The app world is a-buzz about the success of Hipster Whale's Crossy Road.
It's becoming a Flappy Bird, albeit a Flappy Bird that made money.
A lot of money.
The game has racked up over 20 million downloads, has made over a million dollars in incentivized video ads on iOS alone, and is in the top 100 grossing in the US, despite the most expensive IAP being a one-time $3.99 coin doubler and character unlock.
So what should we conclude from this?
I think it still requires a lot of luck to get a lot of users without a significant marketing budget, but if you can get them, then smart monetization can pull in a lot of money.
Start of the funnel
Getting those millions of downloads remains difficult, however.
If you're an indie studio with limited marketing resources, you're hoping for an Apple and/or Google feature, and then some form of virality in order to get the users you need.
Any game that does this is something of an anomaly.
Yet I do think it's possible to hedge your bets if you make multiple games, and can find smart ways to expand on the games and cross-promote to increase long-term retention and to attract additional users.
Getting players to return is part of successful monetization.
If anything, success may be a multi-step proposition of finding the games that work, and then doing what Blek did, spending your initial revenue on marketing the game further.
Essentially, this is a tall mountain to climb: you have to acquire users in a market where acquiring users is a challenge, and doing so without the money to spend at market rates is an even more slippery slope.
Crossy Road may be a success, but it got very lucky to get so many downloads in the first place.
Our second takeaway is that it is still possible for indies to cause the anomalies necessary to succeed in the world of free-to-play.
Apple likes to feature indies, and the press wants to talk about indie games that do free-to-play well.The gold rush days are definitely over, but there's more gold than ever to be found if you can get those users.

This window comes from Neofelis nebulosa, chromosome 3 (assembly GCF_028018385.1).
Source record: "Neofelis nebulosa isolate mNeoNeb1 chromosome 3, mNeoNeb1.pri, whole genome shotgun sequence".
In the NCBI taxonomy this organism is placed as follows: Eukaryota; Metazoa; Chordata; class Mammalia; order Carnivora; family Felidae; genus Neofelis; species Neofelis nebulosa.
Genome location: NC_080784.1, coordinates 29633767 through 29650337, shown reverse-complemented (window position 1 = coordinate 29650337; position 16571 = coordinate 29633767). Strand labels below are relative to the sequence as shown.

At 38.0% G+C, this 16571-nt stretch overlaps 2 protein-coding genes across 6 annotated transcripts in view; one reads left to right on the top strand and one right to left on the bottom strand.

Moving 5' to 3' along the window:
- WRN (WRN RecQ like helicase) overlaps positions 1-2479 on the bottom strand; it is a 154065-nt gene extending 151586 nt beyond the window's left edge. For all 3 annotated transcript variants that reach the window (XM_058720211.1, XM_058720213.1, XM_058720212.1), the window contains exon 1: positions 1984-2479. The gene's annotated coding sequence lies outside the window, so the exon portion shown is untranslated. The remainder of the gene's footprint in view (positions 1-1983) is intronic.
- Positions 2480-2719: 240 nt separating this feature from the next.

Monetizing a game like Crossy Road, which is basically an endless Frogger, is a challenge to do right.
What Hipster Whale did that was really smart was to design their game around a monetization system that was fair - and possible to entirely ignore - while still convincing people to watch their ads and to give them things they might actually want with the IAP.
Hipster Whale have built a system where it's possible to ignore all IAP monetization entirely.
When you see that they've made a million dollars off from incentivized video ads, it's not just a sign that as a developer, you should put in video ads.
You need to find a way to make video ads worth your users' time so that they want to use them.
Crossy Road smartly used them to fund a character lottery.
Coins can be earned while playing, but each video ad playback will earn a player a spin of the lottery. The system also smartly pops up randomly, in a way that doesn't make them run out of video ad supply, which is one of the more annoying things about games with incentivized video ads.
As such, each ad feels like a limited-time opportunity that should be taken advantage of.
In addition, the game's push notifications are always done in such a way that incentivizes players to return through the free gift system.
And getting players to return is part of successful monetization.
While I wasn't a fan of the character lottery generating duplicates. This means there's some risk to trying to buy a character through the lottery system because you may get one you don't want, or a duplicate.
But it incentivizes the IAP system. Creating desire for a certain type of player spend via IAP is a genius move. In this case, they're just simple $0.99 purchases for a character, but players know exactly what they're getting.
Similarly, for another type of player, the addition of a $3.99 IAP to add a character and a coin doubler wound up being another brilliant decision.
You need to find a way to make video ads worth your users' time.
This shows Hipster Whale were flexible in what they were willing to offer, while still providing fair value.
Additionally, frequent content updates are a huge help: they convinces people to get back into the system of getting coins through watching ads and claiming gifts and just buying them outright.
Greedy, not too greedy
The final piece of the puzzle is to realize that Hipster Whale have built a system where it's possible to ignore all IAP monetization entirely and just play the game.
This balances the common indie desire to not rip off players with free-to-play monetization, with a system that even monetize users who don't spend money.
You hear of indie failures, like Gasketball and Cannon Cat , which racked up lots of downloads (millions in the case of the latter) but did a terrible job at getting players to actually spend money.
While incentivized video ads as a successful strategy didn't really catch on until after those games came out, it shows that there's two parts to the equation - each equally important.
Find a way to get the users, then don't be afraid to make money off them, but do it fairly and with different options for different types of players.
Crossy Road did this, and that's why the game has done so well. And I believe other games can replicate the formula.